Britain's Prime Minister Theresa May delivers a speech in London, Tuesday, May 21, 2019. The British government is discussing how to tweak its proposed European Union divorce terms in a last-ditch attempt to get Parliament's backing for Prime Minister Theresa May's deal with the bloc. (AP Photo/Kirsty Wigglesworth, pool)
The Latest on Britain's political debate as it attempts to leave the European Union (all times local):
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British Prime Minister Theresa May says Parliament will get the chance to vote on whether to hold a new referendum on Britain's EU membership, as she tries to get lawmakers to back her divorce deal with the European Union.
May says Tuesday that an EU withdrawal agreement bill that she plans to bring to Parliament next month will include a provision for a vote on whether to hold a new public poll on whether to leave. That is a key demand of many opposition lawmakers.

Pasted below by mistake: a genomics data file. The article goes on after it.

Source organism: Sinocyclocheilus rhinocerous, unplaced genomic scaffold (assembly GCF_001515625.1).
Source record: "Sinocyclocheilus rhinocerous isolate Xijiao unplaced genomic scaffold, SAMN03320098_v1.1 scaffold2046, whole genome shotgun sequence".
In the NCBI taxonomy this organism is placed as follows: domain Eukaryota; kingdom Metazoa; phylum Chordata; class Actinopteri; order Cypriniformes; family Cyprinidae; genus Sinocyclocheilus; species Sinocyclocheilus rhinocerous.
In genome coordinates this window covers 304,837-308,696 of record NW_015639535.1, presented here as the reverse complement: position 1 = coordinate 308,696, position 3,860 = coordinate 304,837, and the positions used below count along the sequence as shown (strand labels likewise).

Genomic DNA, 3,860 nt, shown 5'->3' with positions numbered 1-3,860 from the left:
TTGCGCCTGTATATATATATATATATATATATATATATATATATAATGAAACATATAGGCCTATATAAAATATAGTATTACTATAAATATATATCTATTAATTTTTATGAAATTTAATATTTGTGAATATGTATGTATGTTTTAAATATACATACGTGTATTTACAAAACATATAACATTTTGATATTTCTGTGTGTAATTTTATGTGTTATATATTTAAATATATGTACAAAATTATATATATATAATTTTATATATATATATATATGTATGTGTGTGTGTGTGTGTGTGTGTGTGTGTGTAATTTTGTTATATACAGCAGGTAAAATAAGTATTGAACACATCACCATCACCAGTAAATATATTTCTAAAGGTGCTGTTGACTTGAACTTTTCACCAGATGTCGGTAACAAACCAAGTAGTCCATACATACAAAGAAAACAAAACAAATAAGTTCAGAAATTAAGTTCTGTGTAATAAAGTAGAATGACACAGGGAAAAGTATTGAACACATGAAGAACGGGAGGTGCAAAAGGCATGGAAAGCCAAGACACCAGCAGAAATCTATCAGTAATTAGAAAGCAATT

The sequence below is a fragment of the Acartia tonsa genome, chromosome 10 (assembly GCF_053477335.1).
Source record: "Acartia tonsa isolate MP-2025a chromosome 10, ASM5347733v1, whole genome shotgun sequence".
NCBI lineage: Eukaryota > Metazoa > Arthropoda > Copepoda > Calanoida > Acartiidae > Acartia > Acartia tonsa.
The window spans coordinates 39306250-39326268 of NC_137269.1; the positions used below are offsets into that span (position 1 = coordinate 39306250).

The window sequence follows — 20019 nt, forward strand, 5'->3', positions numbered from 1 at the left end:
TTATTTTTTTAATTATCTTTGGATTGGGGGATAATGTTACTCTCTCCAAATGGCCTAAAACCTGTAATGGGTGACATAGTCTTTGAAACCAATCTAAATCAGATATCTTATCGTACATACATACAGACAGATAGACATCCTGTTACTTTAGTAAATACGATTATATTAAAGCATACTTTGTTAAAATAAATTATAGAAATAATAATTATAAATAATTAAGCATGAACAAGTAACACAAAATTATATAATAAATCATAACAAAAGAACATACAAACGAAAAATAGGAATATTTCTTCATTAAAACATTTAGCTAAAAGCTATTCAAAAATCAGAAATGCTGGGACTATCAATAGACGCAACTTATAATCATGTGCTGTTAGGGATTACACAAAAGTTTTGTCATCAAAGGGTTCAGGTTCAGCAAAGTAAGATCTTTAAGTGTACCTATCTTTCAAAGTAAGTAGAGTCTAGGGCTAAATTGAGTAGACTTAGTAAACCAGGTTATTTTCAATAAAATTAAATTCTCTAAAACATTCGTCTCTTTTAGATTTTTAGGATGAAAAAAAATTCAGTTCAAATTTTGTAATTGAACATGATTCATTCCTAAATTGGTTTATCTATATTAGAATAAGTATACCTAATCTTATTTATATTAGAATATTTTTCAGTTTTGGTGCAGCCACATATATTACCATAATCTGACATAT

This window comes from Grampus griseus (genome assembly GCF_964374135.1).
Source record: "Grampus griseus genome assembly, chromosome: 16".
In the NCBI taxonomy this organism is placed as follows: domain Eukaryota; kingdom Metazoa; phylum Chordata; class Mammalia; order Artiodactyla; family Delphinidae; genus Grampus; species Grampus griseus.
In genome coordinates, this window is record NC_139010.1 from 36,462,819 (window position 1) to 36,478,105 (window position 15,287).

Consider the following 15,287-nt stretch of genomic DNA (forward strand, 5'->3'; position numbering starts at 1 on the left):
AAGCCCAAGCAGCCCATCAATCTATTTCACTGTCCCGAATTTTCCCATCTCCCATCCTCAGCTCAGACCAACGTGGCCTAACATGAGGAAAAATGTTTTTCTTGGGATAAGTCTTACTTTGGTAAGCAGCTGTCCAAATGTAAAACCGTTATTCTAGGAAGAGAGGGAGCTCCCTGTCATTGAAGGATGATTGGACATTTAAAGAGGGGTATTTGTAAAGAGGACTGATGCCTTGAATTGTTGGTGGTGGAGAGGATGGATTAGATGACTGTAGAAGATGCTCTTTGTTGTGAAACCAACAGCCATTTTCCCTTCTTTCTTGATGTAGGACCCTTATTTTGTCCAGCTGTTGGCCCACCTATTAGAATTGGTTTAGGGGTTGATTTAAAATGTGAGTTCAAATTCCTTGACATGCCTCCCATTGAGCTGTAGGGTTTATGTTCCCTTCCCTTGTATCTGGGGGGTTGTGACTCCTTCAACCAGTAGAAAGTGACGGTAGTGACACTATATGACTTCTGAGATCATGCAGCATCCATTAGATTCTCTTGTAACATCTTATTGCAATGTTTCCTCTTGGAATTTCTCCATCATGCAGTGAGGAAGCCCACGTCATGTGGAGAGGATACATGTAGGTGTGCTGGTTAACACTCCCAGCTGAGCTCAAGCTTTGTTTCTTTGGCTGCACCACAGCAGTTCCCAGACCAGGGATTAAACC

May is offering concessions in what she says is a "last chance" to secure an orderly British departure from the bloc.
The deal that she struck with the EU has been rejected by UK lawmakers three times already.
British Prime Minister Theresa May secured backing from her Cabinet for tweaks to her proposed European Union divorce terms that she hopes can finally get Parliament's approval for her thrice-rejected Brexit deal.
The Cabinet met for three hours to work out details of what May has called a "bold offer" to win support for her Brexit agreement.
May was due to give details of what's being billed as her "new deal" in a speech later Tuesday.
But it's unlikely changes agreed by the government — whose members are divided over the terms of Britain's EU departure — will be sweeping enough to change lawmakers' minds on a divorce deal that has been resoundingly rejected by both pro-EU and pro-Brexit lawmakers.
Britain was due to leave the EU on March 29, but the bloc extended the deadline until Oct. 31 amid the political impasse. Talks on securing a compromise between May's Conservatives and the opposition Labour Party broke down last week.
Follow AP's full coverage of Brexit at: https://www.apnews.com/Brexit